Before Loretta Lynn rose to the top of the industry, the subjects of country music were mostly determined by men. They spoke about the American West, how hard people worked, and how much they loved their nation. It was expected of female performers to comply with this dynamic, and they were often cast in the role of a man’s sidekick. Lynn broke through such boundaries with her devastating songs that spoke of genuine feelings and made people feel more comfortable expressing themselves. In 1967, the Country Music Association bestowed onto Lynn the organization’s very first award for Female Vocalist of the Year in order to acknowledge the growing significance of female performers in the genre. In 1964, Decca published the first album she created herself under the title “Wine, Women, and Song.” The song served as a warning to a guy that he would not be able to get away with his ongoing pattern of infidelity.
“The Pill,” a song that Loretta Lynn released in 1975, is often cited as one of her most controversial and well-known works. Because of how risqué it was when it was recorded, her record label delayed the release of it for two years. The documentary “The Pill” praised birth control and the freedom it allowed to married women who did not want another kid or who could not afford one. “My mama’s just sad she didn’t have the pill so she wouldn’t have had eight of us to feed,” Lynn said of the feminist song to People Magazine. “My mama’s just sorry she didn’t have the pill so she wouldn’t have had eight of us to feed.”
She said that it was nothing more than a “woman arguing with her husband.” “You’ve kept me barefoot and pregnant all these years while you’ve been slippin’ about,” the wife is reportedly saying to the husband. Now that I have the pill, you better get your act together or I’ll get started.” She commented on the meaning of the song’s lyrics, explaining that the tale in the song is about a married couple and not about two single individuals, and hence the lyrics should not be considered “dirty”.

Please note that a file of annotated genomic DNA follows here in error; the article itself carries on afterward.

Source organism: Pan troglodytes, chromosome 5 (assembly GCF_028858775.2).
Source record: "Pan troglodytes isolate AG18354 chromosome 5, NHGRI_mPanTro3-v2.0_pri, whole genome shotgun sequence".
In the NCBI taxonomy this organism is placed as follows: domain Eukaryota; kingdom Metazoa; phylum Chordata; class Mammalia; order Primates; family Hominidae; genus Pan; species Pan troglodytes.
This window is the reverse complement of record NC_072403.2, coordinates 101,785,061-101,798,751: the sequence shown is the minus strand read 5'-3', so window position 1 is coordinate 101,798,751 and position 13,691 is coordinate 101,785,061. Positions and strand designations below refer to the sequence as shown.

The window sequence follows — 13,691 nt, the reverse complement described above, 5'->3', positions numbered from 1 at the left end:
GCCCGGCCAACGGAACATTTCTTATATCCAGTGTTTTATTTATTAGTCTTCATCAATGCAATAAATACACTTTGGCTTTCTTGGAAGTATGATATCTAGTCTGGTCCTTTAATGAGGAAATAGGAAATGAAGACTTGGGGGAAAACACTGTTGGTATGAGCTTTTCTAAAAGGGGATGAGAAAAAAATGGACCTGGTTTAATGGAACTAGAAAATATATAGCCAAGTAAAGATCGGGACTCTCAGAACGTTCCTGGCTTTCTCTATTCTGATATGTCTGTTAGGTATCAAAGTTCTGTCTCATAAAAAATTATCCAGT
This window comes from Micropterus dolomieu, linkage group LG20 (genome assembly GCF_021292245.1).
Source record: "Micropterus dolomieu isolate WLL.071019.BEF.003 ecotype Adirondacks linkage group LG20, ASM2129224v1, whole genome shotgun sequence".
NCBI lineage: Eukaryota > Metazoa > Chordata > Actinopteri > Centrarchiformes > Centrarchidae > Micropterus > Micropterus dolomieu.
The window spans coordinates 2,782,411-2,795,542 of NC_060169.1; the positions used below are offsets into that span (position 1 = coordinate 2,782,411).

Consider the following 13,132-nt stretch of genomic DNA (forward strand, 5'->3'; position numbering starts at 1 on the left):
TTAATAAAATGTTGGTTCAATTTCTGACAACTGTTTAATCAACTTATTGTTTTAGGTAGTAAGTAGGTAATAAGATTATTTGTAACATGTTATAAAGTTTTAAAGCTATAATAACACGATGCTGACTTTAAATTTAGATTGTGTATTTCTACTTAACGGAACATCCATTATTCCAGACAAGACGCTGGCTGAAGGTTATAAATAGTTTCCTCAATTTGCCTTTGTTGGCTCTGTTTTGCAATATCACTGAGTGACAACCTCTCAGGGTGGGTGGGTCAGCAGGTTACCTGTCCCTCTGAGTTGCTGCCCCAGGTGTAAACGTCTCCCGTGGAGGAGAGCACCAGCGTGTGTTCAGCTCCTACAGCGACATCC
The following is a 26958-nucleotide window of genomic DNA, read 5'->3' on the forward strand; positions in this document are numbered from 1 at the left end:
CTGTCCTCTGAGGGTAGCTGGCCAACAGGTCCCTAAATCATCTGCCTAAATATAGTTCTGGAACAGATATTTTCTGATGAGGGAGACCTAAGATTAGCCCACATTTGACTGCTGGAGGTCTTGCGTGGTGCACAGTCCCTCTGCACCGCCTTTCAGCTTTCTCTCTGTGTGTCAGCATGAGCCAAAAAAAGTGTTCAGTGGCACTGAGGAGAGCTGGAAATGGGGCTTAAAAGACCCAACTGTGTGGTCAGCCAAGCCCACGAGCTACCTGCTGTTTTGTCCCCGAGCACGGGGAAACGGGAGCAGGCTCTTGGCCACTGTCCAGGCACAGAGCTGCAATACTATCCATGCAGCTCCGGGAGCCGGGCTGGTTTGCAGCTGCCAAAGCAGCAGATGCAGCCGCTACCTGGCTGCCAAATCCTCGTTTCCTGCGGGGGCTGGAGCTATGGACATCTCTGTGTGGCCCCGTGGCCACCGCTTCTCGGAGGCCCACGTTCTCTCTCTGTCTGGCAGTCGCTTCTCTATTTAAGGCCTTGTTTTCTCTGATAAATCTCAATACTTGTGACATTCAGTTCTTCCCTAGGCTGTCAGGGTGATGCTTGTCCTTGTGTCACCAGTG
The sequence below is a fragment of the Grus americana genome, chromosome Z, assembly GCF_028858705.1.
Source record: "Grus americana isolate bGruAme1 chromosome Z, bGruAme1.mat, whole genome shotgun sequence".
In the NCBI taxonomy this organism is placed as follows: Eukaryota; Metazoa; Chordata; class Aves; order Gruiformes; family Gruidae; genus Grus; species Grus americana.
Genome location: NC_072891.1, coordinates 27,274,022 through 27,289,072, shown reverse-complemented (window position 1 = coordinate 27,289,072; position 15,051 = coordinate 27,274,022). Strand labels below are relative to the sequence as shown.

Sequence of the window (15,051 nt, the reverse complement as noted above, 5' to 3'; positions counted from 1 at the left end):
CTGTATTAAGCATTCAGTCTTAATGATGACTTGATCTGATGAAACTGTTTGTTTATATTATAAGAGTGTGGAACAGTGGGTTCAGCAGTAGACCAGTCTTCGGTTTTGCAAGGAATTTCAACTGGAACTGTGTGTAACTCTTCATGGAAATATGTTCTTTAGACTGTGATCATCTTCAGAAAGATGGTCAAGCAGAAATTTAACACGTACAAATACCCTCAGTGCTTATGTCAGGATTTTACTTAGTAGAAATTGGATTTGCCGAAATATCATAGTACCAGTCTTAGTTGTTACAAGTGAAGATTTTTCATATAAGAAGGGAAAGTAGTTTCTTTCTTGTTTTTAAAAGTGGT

Her song “Coal Miner’s Daughter,” which was released in 1970, was a great success. According to the Country Music Hall of Fame, her autobiography published in 1976 under the same name served as the basis for the 1980 film starring Sissy Spacek as Lynn.
According to her website, Loretta Lynn was inducted into the Country Music Hall of Fame in the year 1988. She was described as being “lost in a fog for more than a year” after the loss of her husband Doo in 1996. In contrast, the singer issued the album “Still Country” in the year 2000 and even resumed touring in the same year. She added, “It’s a nice thing, too,” in her response. “Because if I hadn’t, I probably would have gone completely insane by this point. That would have driven me absolutely insane.” In 2003, she was recognized by the Kennedy Center, and in 2004, she won two Grammys for her work. Additionally, in 2013, Lynn was awarded the Presidential Medal of Freedom.
Over the course of her 60 years in the industry, Lynn has made more than 45 million albums available to customers. In addition to that, she achieved 24 victories at the No. 1 position in singles. Her children Patsy, Peggy, Cissy, and Ernest Ray are the only ones who remember her after her passing. In 1984, when he was 34 years old, the family’s son Jack Benny Lynn passed away on the land that the family owned. Betty Sue, the oldest child, and daughter passed away in 2013 due to complications from emphysema. She was 64 years old.